Health care providers may see other indications of violence, particularly evidence that the patient's intimate partner is controlling. The patient may allow her husband or partner to speak for her; her partner may insist on accompanying her at all times and on answering all questions. The patient may miss appointments (perhaps due to lack of transportation or telephone), or indicate an inability to obtain medication.
Routine screening questions can be included in the written or oral questions asked of all patients. These questions do not need to be extensive or intrusive; one question might be, for example: "Are you currently in a relationship in which you are being hurt, threatened, or made to feel afraid?" It is useful to frame these questions with a sentence that indicates that all patients are asked about violence. This may help to counter a patient's fear that she is being singled out or has somehow indicated that she experiences violence in her life. These questions also help to raise awareness of and to destigmatize the issue of domestic violence.
If health care providers see signs of abuse, or if the patient answers yes to routine screening questions, they can ask additional questions to determine if there is a pattern of violence in the patient's life. It is critical that this discussion take place in private.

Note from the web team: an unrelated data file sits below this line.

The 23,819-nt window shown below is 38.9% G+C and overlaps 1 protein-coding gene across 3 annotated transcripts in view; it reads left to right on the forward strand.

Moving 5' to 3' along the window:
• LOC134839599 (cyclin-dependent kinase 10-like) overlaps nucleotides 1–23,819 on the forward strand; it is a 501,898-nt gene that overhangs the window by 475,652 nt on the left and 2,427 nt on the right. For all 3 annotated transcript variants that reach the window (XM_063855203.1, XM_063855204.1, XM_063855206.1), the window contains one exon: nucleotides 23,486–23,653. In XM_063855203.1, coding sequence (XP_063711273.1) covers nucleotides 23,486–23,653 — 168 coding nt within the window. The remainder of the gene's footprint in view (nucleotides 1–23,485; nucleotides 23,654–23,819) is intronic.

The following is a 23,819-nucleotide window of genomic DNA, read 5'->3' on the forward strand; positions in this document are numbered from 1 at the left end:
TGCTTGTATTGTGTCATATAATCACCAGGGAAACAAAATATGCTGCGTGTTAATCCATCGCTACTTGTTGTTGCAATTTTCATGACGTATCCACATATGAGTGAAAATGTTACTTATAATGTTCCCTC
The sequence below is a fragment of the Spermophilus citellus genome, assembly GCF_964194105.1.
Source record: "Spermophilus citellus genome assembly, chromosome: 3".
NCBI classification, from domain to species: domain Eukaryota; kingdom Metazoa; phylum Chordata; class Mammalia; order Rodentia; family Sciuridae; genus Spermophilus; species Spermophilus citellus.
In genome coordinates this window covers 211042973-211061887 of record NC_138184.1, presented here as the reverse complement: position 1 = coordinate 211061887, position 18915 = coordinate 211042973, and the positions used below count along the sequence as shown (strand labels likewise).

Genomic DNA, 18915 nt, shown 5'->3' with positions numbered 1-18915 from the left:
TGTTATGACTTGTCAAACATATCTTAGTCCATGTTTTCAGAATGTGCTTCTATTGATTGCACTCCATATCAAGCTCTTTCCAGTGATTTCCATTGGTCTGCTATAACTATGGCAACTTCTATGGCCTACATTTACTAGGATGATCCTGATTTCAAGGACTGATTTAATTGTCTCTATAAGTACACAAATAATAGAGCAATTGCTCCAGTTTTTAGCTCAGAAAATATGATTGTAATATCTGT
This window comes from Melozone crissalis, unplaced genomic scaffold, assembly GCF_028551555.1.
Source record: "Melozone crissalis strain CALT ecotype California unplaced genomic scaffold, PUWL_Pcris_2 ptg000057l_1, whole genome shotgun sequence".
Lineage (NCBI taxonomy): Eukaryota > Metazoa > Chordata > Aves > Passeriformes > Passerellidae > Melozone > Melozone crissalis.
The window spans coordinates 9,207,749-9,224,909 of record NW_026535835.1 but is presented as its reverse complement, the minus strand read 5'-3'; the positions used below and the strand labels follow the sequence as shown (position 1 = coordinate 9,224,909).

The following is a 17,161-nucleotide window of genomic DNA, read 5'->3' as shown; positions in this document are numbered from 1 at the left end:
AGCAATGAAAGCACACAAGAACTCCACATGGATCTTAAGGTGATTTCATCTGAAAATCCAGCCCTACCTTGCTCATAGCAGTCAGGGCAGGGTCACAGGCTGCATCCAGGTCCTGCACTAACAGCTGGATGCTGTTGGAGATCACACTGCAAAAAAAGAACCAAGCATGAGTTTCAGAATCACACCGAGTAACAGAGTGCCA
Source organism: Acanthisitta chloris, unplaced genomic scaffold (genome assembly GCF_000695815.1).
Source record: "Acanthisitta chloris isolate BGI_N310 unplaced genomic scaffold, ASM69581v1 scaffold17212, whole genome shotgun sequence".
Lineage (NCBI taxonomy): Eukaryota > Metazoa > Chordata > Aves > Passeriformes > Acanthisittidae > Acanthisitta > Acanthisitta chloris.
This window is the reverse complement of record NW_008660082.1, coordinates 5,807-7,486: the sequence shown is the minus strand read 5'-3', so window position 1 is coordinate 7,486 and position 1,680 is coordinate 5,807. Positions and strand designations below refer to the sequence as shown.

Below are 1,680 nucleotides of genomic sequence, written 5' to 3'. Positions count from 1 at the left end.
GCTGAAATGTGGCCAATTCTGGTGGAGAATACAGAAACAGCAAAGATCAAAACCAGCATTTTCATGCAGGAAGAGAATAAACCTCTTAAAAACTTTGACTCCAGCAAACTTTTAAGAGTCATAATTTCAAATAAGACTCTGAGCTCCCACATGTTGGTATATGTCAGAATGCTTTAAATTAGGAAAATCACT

If a health care provider determines that violence may be an issue for the patient, she can offer to direct the patient to additional resources. Helping to make the patient aware of the existence of such resources, or even to articulate domestic violence as a concern, can provide the woman with the some of the support and information she may need in making informed decisions. Health care providers can also do a basic lethality assessment by asking whether the patient feels that she is in immediate danger, whether weapons were involved in the incident that caused the injury, whether her partner has threatened to kill her or commit suicide, and whether the abuse is getting worse.
The World Health Organization, in its Violence Against Women: What health workers can do, also recommends that doctors should not prescribe mood altering drugs, since these may reduce a woman's ability to protect herself in the case of an attack.
Adapted from Elaine J. Alpert & Cheryl L. Albright, , Hippocrates, Domestic Violence, Hippocrates, vol. 14 (2000); Janet Nudelman & Helen Rodriguez Trias, Building Bridges Between Domestic Violence Advocates and Health Care Providers (1999).
The FVPF offers comprehensive model screening guidelines and useful recommendations on how screening should occur in different kinds of health care contexts in its publication, Preventing Domestic Violence: Clinical Guidelines on Routine Screening (1999). The SANE-SART programs (Sexual Abuse Nurse Examiners and Sexual Abuse Response Teams), described more fully in the section on sexual assault, provide useful models for working with and treating sexual abuse survivors in a health care setting.
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